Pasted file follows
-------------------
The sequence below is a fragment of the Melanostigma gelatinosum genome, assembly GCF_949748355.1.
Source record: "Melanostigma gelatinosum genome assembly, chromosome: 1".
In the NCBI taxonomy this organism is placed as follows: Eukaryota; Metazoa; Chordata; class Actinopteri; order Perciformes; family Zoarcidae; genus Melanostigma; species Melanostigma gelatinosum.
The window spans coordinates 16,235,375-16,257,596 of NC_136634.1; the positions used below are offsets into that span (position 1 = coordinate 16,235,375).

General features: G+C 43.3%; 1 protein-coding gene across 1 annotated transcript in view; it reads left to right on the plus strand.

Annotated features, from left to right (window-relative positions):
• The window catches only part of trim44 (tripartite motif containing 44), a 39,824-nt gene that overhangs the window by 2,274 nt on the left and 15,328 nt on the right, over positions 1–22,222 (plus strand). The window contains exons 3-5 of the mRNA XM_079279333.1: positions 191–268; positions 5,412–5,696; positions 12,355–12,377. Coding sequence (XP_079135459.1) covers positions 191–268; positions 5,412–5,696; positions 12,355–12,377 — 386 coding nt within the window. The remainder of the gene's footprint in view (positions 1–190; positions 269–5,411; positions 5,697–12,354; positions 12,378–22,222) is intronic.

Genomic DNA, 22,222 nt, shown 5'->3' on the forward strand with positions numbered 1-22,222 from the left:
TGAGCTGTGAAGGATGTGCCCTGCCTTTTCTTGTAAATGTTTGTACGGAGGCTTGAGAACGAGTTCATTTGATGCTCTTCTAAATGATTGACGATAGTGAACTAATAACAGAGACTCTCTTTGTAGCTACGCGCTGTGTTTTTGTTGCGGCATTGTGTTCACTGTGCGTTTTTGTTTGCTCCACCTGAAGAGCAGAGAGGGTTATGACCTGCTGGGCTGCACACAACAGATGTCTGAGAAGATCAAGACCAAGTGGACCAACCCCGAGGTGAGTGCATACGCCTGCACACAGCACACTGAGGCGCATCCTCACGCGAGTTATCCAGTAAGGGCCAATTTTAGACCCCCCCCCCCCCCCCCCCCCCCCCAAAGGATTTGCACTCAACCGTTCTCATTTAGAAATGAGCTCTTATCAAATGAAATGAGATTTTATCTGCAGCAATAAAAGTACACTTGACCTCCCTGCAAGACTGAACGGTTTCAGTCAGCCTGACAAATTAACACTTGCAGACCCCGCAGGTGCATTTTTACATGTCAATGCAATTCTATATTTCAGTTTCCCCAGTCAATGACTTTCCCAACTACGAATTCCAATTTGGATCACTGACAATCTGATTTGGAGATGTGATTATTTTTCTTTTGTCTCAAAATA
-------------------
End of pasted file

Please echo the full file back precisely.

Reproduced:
The sequence below is a fragment of the Melanostigma gelatinosum genome, assembly GCF_949748355.1.
Source record: "Melanostigma gelatinosum genome assembly, chromosome: 1".
In the NCBI taxonomy this organism is placed as follows: Eukaryota; Metazoa; Chordata; class Actinopteri; order Perciformes; family Zoarcidae; genus Melanostigma; species Melanostigma gelatinosum.
The window spans coordinates 16,235,375-16,257,596 of NC_136634.1; the positions used below are offsets into that span (position 1 = coordinate 16,235,375).

General features: G+C 43.3%; 1 protein-coding gene across 1 annotated transcript in view; it reads left to right on the plus strand.

Annotated features, from left to right (window-relative positions):
• The window catches only part of trim44 (tripartite motif containing 44), a 39,824-nt gene that overhangs the window by 2,274 nt on the left and 15,328 nt on the right, over positions 1–22,222 (plus strand). The window contains exons 3-5 of the mRNA XM_079279333.1: positions 191–268; positions 5,412–5,696; positions 12,355–12,377. Coding sequence (XP_079135459.1) covers positions 191–268; positions 5,412–5,696; positions 12,355–12,377 — 386 coding nt within the window. The remainder of the gene's footprint in view (positions 1–190; positions 269–5,411; positions 5,697–12,354; positions 12,378–22,222) is intronic.

Genomic DNA, 22,222 nt, shown 5'->3' on the forward strand with positions numbered 1-22,222 from the left:
TGAGCTGTGAAGGATGTGCCCTGCCTTTTCTTGTAAATGTTTGTACGGAGGCTTGAGAACGAGTTCATTTGATGCTCTTCTAAATGATTGACGATAGTGAACTAATAACAGAGACTCTCTTTGTAGCTACGCGCTGTGTTTTTGTTGCGGCATTGTGTTCACTGTGCGTTTTTGTTTGCTCCACCTGAAGAGCAGAGAGGGTTATGACCTGCTGGGCTGCACACAACAGATGTCTGAGAAGATCAAGACCAAGTGGACCAACCCCGAGGTGAGTGCATACGCCTGCACACAGCACACTGAGGCGCATCCTCACGCGAGTTATCCAGTAAGGGCCAATTTTAGACCCCCCCCCCCCCCCCCCCCCCCCCAAAGGATTTGCACTCAACCGTTCTCATTTAGAAATGAGCTCTTATCAAATGAAATGAGATTTTATCTGCAGCAATAAAAGTACACTTGACCTCCCTGCAAGACTGAACGGTTTCAGTCAGCCTGACAAATTAACACTTGCAGACCCCGCAGGTGCATTTTTACATGTCAATGCAATTCTATATTTCAGTTTCCCCAGTCAATGACTTTCCCAACTACGAATTCCAATTTGGATCACTGACAATCTGATTTGGAGATGTGATTATTTTTCTTTTGTCTCAAAATA